Jornada 720 Review
In Hewlett Packard’s long line of “Jornada” PDA’s, the Jornada 720 is one of the newest to hit the market. Successor to the 690, the 720 is HP’s answer to the Pocket PC OS. The main difference between the 690 and the 720 is the 720’s new Handheld PC 2000 Operating System. Together with a stereo speaker output, the Jornada 720 falls in place as the top Handheld PC on the market today.
Editors Note: This review is from the perspective of a consumer purchasing the Jornada 720. There are many useful features that are designed for business users such as the Terminal Server Client, Smart Card Reader, and Chai VM.
*(Note: The 720’s form factor is very similar to that of the 690. Before reading this review, check out my review
of the 690)
Finally, Hewlett Packard has answered the complaints of thousands
of frustrated 690 owners and fixed the compact flash slot!
What was once a clumsy mess of latches is now a smooth and level
foundation. I liked the fact
that the backup battery is also housed in the compact flash casing.
The underside of the machine also houses the stereo speaker.
I was a bit disappointed about the placement of the speaker, since
the sound is drastically muffled when put on a desk.
Of course using headphones easily solves this problem.
The front end of the Jornada contains the classic stylus silo and
microphone controllers. One
improvement that I thought HP should have corrected is the “loose”
top. Other HPC’s have a
latch that connects to the bottom of the machine to ensure that the unit
doesn’t pop up on its own, but the Jornada is only weighted down.
I haven’t had problems with it coming up, but there must be
long-time Jornada users out there who have experienced this predicament. I
am also confused as to why the alarm light on the unit is press able.
If anyone knows the function of the button itself, please feel free
to drop me an email to explain. The
keyboard, like the 690 is a little small for some.
I had little to no mistakes when typing on the machine, I actually
enjoyed the tiny little keys. Other
than a few cosmetic changes on the underbelly of the HPC, it’s pretty
much the same as the 690.
HP gives the user a choice of whether to use USB or a Serial
connector to sync their Jornada 720 with.
Unfortunately, only a serial cable was provided by HP, so make a
trip to Fry’s and pick up a USB connector cable.
It will definitely be worth the time and money, since USB transfers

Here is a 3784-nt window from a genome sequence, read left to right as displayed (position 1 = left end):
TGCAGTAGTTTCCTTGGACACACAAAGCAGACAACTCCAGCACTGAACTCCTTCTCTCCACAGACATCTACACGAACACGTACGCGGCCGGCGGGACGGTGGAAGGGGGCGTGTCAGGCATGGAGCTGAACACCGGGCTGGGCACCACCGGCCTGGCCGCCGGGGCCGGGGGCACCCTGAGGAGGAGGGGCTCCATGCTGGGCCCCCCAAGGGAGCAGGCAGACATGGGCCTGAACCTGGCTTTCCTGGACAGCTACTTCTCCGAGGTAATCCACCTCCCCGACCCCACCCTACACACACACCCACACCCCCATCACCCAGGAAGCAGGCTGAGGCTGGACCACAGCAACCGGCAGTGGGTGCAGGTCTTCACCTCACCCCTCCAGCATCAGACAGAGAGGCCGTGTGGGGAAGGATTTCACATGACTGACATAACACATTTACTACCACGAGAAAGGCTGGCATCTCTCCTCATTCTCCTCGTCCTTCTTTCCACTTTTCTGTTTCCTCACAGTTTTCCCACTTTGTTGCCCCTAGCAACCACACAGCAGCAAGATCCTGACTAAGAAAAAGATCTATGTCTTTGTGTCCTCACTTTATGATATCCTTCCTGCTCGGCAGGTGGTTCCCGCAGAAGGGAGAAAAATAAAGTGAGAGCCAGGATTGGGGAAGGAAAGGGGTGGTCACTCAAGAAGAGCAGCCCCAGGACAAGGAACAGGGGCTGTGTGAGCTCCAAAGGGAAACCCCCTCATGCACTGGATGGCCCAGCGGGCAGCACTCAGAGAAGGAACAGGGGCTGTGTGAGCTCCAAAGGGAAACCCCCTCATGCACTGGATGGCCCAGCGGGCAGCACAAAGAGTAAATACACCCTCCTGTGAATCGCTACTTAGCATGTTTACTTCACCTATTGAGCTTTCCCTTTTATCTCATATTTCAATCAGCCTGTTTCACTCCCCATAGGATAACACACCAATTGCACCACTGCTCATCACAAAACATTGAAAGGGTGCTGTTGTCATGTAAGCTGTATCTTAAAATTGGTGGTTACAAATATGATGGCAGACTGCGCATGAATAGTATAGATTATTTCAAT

MUCH faster than serial.
The battery life seems to be about the same as the 690, give or
take an hour of usage. In the
world of PDA’s, a long battery life is essential.
Who hasn’t experienced the horror of a “battery low” sign
come up on the screen at a crucial time during the day? The average life
of the battery with standard usage is around 9 hours.
I mentioned in my review of the Jornada 690 that the battery lasted
for “8 hours and more.” They’re
both about the same, even though HP claims the life is a bit longer.
One significant change to the unit from the J690 is the speed.
The 690 contained a 133 MHz 32-bit Hitachi SH3 processor, while the
new 720 runs a 206 MHz 32-bit StrongARM SA1110 processor.
I could see a significant improvement in speed, especially when
changing applications. Waiting
is not an issue with the Jornada 720.
The 6.5 inch color LCD display screen is able to show 65,536
colors. (Let’s hope HP is for sure this time.)
As always, the screen was quite impressive, with shortcut keys to
preferences on the side of the screen.
The HP website
says that it is capable of displaying 2d graphics, but I have yet to
download and install a program which takes advantage of it.
As always, reading the screen outside in daylight is almost
The stereo output on the J720 is ASTOUNDING compared to the
terrible speaker (if you can even call it that) on the J690.
I could barely make out my voice, much less an mp3 on the 690, but
with this new unit, any type of audio is possible.
Stereo output through the headphones sound excellent, 128k/sec.
Of course I wish that the volume could go up a bit higher, but
that’s probably just me being odd.
Handheld PC 2000 OS
The new WinCe2000 OS is actually quite impressive.
It was originally designed to keep up with the Pocket PC OS, and
it’s obvious from looking at some of the applications included.
HP Viewer has changed a bit from the original on the 690, and a
Windows Media Player is also included for listening to your favorite
Mp3’s. I was hoping to have
a chance to test out a .mpeg player on it, but Pocket TV has yet to make
their software available for the new OS.
The trial version of Sierra Imaging Software also works like a
charm. HP Dialup was
reformatted for the updated OS, and it’s much easier to modify or create
a new location with the latest layout. Having problems setting up an email
account? Email me.
List priced at $999, it might be a little steep for some.
Honestly, I believe spending $900 on a Handheld PC is ridiculous,
but hey, if you need it you need it.
Overall the machine is an excellent unit, jam-packed with all sorts
of new adjustments, mainly to the OS.
Significant improvements in the stereo speaker were also big
3 Out of 5 Stars ***
Questions or comments? Feel free to e-mail me at [email protected] PC FAQ